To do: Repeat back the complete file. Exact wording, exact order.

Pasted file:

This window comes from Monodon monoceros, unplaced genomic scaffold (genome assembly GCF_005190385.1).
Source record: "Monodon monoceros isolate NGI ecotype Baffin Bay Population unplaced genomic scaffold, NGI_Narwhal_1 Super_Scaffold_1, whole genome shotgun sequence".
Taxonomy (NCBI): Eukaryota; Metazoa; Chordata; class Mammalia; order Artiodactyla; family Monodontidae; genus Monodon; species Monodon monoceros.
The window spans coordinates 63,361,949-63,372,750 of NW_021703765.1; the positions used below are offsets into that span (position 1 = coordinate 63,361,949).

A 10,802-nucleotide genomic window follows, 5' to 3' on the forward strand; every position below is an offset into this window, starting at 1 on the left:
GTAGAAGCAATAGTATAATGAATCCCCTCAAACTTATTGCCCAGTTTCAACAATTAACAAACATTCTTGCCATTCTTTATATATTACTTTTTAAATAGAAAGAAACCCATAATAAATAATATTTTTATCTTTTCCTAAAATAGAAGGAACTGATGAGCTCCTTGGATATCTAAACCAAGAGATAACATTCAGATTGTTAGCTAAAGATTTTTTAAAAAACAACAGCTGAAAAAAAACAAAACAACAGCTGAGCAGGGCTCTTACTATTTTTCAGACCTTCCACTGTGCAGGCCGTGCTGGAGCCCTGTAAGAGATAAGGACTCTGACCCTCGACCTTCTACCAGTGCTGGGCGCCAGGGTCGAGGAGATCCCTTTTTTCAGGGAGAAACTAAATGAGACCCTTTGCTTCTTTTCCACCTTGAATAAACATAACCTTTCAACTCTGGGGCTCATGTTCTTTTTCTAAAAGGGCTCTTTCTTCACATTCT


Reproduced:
This window comes from Monodon monoceros, unplaced genomic scaffold (genome assembly GCF_005190385.1).
Source record: "Monodon monoceros isolate NGI ecotype Baffin Bay Population unplaced genomic scaffold, NGI_Narwhal_1 Super_Scaffold_1, whole genome shotgun sequence".
Taxonomy (NCBI): Eukaryota; Metazoa; Chordata; class Mammalia; order Artiodactyla; family Monodontidae; genus Monodon; species Monodon monoceros.
The window spans coordinates 63,361,949-63,372,750 of NW_021703765.1; the positions used below are offsets into that span (position 1 = coordinate 63,361,949).

A 10,802-nucleotide genomic window follows, 5' to 3' on the forward strand; every position below is an offset into this window, starting at 1 on the left:
GTAGAAGCAATAGTATAATGAATCCCCTCAAACTTATTGCCCAGTTTCAACAATTAACAAACATTCTTGCCATTCTTTATATATTACTTTTTAAATAGAAAGAAACCCATAATAAATAATATTTTTATCTTTTCCTAAAATAGAAGGAACTGATGAGCTCCTTGGATATCTAAACCAAGAGATAACATTCAGATTGTTAGCTAAAGATTTTTTAAAAAACAACAGCTGAAAAAAAACAAAACAACAGCTGAGCAGGGCTCTTACTATTTTTCAGACCTTCCACTGTGCAGGCCGTGCTGGAGCCCTGTAAGAGATAAGGACTCTGACCCTCGACCTTCTACCAGTGCTGGGCGCCAGGGTCGAGGAGATCCCTTTTTTCAGGGAGAAACTAAATGAGACCCTTTGCTTCTTTTCCACCTTGAATAAACATAACCTTTCAACTCTGGGGCTCATGTTCTTTTTCTAAAAGGGCTCTTTCTTCACATTCT